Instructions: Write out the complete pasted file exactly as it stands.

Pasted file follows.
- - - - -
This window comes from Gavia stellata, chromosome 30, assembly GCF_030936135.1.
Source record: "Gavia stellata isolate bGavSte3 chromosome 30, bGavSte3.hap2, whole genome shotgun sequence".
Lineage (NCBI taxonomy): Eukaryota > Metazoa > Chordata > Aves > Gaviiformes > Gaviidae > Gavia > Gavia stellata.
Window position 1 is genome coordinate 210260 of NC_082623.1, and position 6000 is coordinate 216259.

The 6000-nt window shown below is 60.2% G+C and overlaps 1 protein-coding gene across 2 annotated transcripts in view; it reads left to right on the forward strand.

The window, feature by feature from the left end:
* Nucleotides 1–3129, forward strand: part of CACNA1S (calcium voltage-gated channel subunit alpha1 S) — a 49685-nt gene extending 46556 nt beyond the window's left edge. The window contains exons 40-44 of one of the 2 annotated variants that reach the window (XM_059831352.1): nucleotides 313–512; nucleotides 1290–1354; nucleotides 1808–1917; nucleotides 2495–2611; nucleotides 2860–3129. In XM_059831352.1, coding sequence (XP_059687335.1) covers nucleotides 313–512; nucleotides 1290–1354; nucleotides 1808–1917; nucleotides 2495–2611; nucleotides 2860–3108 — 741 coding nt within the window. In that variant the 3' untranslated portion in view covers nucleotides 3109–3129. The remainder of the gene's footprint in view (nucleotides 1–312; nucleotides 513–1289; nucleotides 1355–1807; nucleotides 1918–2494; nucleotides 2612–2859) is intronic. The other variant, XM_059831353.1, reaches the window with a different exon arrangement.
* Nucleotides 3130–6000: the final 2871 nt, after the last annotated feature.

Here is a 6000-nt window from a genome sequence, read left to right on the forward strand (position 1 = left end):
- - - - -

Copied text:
This window comes from Gavia stellata, chromosome 30, assembly GCF_030936135.1.
Source record: "Gavia stellata isolate bGavSte3 chromosome 30, bGavSte3.hap2, whole genome shotgun sequence".
Lineage (NCBI taxonomy): Eukaryota > Metazoa > Chordata > Aves > Gaviiformes > Gaviidae > Gavia > Gavia stellata.
Window position 1 is genome coordinate 210260 of NC_082623.1, and position 6000 is coordinate 216259.

The 6000-nt window shown below is 60.2% G+C and overlaps 1 protein-coding gene across 2 annotated transcripts in view; it reads left to right on the forward strand.

The window, feature by feature from the left end:
* Nucleotides 1–3129, forward strand: part of CACNA1S (calcium voltage-gated channel subunit alpha1 S) — a 49685-nt gene extending 46556 nt beyond the window's left edge. The window contains exons 40-44 of one of the 2 annotated variants that reach the window (XM_059831352.1): nucleotides 313–512; nucleotides 1290–1354; nucleotides 1808–1917; nucleotides 2495–2611; nucleotides 2860–3129. In XM_059831352.1, coding sequence (XP_059687335.1) covers nucleotides 313–512; nucleotides 1290–1354; nucleotides 1808–1917; nucleotides 2495–2611; nucleotides 2860–3108 — 741 coding nt within the window. In that variant the 3' untranslated portion in view covers nucleotides 3109–3129. The remainder of the gene's footprint in view (nucleotides 1–312; nucleotides 513–1289; nucleotides 1355–1807; nucleotides 1918–2494; nucleotides 2612–2859) is intronic. The other variant, XM_059831353.1, reaches the window with a different exon arrangement.
* Nucleotides 3130–6000: the final 2871 nt, after the last annotated feature.

Here is a 6000-nt window from a genome sequence, read left to right on the forward strand (position 1 = left end):